Glove and instrument changing to prevent bacterial contamination in infected wound debridement and closure procedures: A prospective observational study

Alexandria M. Carroll, Kevin G. Kim, Elliot T. Walters, Brian K. Phillips, Brinder Singh, Paige K. Dekker, John S. Steinberg, Christopher E. Attinger, Paul J. Kim, Karen K. Evans

Research output: Contribution to journalArticlepeer-review

Abstract

Many surgeons use a single table of instruments for both excisional debridement and coverage/closure of infected wounds. This study investigates the effectiveness of a two-table set-up of sterile instruments, in addition to glove exchange, to reduce instrument cross-contamination during these procedures. This is a prospective, single-site, institutional review board-approved observational study of surgical debridements of infected wounds over a 17-month period. Two separate sterile surgical tables were used for each case: Table A for initial wound debridement (debridement set-up) and Table B for wound coverage/closure (clean set-up). Swabs of each table and its respective instruments were taken after debridement but prior to coverage/closure. The primary outcome of interest was bacterial growth at 48 hours. There were 72 surgical cases included in this study. Culture results of Table A demonstrated bacterial growth in 23 of 72 (32%) cases at 48 hours compared with 5of 72 (7%) from Table B (P =.001). These data suggest that there is significant bacterial contamination of surgical instruments used for debridement of infected wounds. Use of a two-table set-up reduced instrument cross-contamination by 78%, suggesting avoidable re-contamination of the wound.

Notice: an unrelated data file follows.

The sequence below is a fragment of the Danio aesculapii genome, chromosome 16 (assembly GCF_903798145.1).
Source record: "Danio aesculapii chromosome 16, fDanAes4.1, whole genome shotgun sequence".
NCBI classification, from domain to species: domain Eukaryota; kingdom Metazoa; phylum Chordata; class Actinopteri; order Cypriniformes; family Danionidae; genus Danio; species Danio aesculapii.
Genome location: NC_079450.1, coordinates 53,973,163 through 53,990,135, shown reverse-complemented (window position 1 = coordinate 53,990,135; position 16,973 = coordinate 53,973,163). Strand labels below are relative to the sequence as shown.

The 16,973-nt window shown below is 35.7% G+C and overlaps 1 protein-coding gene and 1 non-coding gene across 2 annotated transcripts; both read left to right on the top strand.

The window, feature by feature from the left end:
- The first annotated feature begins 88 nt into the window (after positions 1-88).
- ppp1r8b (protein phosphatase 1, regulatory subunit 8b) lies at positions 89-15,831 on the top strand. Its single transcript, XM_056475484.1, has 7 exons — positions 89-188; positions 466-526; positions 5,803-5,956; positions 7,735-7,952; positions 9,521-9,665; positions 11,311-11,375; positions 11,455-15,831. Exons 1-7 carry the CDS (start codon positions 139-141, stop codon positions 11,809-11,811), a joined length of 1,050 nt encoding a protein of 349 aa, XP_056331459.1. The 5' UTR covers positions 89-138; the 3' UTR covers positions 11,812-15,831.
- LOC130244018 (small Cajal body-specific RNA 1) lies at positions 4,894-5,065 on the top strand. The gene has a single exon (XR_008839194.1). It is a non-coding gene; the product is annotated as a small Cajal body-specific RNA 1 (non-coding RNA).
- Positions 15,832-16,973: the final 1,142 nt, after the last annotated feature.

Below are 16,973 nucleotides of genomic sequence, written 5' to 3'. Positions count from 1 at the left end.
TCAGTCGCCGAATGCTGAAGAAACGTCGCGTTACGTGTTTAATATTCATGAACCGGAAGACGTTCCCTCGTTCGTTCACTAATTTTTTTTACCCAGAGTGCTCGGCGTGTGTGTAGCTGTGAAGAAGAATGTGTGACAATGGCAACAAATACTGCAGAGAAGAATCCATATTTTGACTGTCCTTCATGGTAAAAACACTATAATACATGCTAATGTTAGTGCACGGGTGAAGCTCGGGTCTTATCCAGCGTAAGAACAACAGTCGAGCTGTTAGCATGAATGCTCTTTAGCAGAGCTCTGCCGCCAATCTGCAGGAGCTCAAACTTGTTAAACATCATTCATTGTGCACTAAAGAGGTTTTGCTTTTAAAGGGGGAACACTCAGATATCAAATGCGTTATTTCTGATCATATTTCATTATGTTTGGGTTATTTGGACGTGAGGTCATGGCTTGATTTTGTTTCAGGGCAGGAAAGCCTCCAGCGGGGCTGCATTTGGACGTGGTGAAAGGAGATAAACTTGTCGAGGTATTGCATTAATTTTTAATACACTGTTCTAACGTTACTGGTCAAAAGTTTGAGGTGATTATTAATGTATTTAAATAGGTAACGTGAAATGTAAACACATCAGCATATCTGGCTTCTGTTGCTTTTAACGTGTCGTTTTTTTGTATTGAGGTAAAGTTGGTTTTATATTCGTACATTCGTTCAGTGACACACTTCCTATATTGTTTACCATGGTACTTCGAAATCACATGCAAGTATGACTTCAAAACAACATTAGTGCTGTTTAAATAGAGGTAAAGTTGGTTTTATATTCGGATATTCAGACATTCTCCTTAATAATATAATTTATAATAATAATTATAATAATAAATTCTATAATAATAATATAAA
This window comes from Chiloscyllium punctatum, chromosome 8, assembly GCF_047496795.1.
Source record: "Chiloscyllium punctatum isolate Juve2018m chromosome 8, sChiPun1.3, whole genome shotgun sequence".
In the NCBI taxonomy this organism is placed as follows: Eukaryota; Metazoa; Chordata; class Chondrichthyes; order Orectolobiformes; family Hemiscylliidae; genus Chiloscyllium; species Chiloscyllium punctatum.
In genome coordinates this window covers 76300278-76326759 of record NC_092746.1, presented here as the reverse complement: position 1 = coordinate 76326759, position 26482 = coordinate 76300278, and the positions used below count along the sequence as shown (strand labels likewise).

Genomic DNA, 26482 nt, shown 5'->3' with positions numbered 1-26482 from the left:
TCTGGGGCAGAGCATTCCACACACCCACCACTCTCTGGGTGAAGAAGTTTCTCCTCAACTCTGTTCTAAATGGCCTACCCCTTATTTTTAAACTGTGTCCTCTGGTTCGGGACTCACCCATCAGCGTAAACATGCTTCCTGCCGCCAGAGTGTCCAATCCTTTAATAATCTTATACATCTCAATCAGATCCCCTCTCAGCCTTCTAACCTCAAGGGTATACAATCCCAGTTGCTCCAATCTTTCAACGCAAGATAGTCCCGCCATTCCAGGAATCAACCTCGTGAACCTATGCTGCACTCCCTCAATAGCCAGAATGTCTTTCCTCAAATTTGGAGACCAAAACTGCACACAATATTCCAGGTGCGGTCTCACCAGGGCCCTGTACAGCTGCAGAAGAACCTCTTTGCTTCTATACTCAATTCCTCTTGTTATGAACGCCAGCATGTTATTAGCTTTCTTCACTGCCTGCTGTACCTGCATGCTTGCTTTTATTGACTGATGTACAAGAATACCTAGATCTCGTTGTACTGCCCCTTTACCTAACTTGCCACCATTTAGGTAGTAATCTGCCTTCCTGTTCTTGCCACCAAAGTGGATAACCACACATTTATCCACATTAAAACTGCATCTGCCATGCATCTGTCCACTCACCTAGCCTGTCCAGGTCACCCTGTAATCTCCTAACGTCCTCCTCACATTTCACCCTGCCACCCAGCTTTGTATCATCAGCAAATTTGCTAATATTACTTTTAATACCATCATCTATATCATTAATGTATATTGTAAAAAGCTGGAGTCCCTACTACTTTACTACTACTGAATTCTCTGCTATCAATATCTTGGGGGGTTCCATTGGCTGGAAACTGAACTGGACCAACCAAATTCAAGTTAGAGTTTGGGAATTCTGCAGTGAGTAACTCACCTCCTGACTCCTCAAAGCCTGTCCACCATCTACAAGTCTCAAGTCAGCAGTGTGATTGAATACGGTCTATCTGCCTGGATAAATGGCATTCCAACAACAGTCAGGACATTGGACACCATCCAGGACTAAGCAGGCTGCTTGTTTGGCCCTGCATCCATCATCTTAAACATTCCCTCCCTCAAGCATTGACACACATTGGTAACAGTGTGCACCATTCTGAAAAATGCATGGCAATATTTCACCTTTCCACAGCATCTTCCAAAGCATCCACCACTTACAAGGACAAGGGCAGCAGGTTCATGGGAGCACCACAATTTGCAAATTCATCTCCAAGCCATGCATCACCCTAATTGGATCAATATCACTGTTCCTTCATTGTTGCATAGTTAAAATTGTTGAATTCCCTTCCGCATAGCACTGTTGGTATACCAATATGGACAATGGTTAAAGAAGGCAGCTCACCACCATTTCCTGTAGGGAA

Original languageEnglish (US)
JournalInternational Wound Journal
DOIs
StateAccepted/In press - 2021

Keywords

  • debridement
  • equipment contamination
  • surgical gloves
  • surgical instrument
  • surgical site infection

ASJC Scopus subject areas

  • Surgery
  • Dermatology

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